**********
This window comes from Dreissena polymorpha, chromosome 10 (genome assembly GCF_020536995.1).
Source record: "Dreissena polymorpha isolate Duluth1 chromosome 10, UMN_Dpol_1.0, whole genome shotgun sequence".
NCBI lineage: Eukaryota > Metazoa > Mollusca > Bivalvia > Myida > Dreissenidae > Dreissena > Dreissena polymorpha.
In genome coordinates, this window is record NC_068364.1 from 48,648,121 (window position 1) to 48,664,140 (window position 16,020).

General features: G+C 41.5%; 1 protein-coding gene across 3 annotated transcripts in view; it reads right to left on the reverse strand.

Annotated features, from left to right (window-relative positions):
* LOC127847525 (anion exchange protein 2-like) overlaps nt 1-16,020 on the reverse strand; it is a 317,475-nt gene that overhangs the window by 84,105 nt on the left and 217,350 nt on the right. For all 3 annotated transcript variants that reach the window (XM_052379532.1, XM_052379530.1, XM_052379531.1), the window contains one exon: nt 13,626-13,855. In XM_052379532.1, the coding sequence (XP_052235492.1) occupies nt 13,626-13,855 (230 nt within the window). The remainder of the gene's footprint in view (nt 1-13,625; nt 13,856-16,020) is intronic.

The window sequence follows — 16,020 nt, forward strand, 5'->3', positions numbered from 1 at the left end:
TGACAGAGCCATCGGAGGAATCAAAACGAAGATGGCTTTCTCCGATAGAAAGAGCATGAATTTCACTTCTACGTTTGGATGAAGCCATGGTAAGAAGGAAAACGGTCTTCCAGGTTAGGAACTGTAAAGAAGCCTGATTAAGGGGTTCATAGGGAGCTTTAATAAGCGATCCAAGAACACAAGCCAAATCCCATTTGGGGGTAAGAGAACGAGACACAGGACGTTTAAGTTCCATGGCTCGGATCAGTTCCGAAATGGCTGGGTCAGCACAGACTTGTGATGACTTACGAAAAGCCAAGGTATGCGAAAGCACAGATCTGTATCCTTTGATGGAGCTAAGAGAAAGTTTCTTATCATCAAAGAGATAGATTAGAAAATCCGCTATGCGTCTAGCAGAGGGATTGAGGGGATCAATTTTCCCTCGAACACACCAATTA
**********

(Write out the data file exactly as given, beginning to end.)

This window comes from Dreissena polymorpha, chromosome 10 (genome assembly GCF_020536995.1).
Source record: "Dreissena polymorpha isolate Duluth1 chromosome 10, UMN_Dpol_1.0, whole genome shotgun sequence".
NCBI lineage: Eukaryota > Metazoa > Mollusca > Bivalvia > Myida > Dreissenidae > Dreissena > Dreissena polymorpha.
In genome coordinates, this window is record NC_068364.1 from 48,648,121 (window position 1) to 48,664,140 (window position 16,020).

General features: G+C 41.5%; 1 protein-coding gene across 3 annotated transcripts in view; it reads right to left on the reverse strand.

Annotated features, from left to right (window-relative positions):
* LOC127847525 (anion exchange protein 2-like) overlaps nt 1-16,020 on the reverse strand; it is a 317,475-nt gene that overhangs the window by 84,105 nt on the left and 217,350 nt on the right. For all 3 annotated transcript variants that reach the window (XM_052379532.1, XM_052379530.1, XM_052379531.1), the window contains one exon: nt 13,626-13,855. In XM_052379532.1, the coding sequence (XP_052235492.1) occupies nt 13,626-13,855 (230 nt within the window). The remainder of the gene's footprint in view (nt 1-13,625; nt 13,856-16,020) is intronic.

The window sequence follows — 16,020 nt, forward strand, 5'->3', positions numbered from 1 at the left end:
TGACAGAGCCATCGGAGGAATCAAAACGAAGATGGCTTTCTCCGATAGAAAGAGCATGAATTTCACTTCTACGTTTGGATGAAGCCATGGTAAGAAGGAAAACGGTCTTCCAGGTTAGGAACTGTAAAGAAGCCTGATTAAGGGGTTCATAGGGAGCTTTAATAAGCGATCCAAGAACACAAGCCAAATCCCATTTGGGGGTAAGAGAACGAGACACAGGACGTTTAAGTTCCATGGCTCGGATCAGTTCCGAAATGGCTGGGTCAGCACAGACTTGTGATGACTTACGAAAAGCCAAGGTATGCGAAAGCACAGATCTGTATCCTTTGATGGAGCTAAGAGAAAGTTTCTTATCATCAAAGAGATAGATTAGAAAATCCGCTATGCGTCTAGCAGAGGGATTGAGGGGATCAATTTTCCCTCGAACACACCAATTA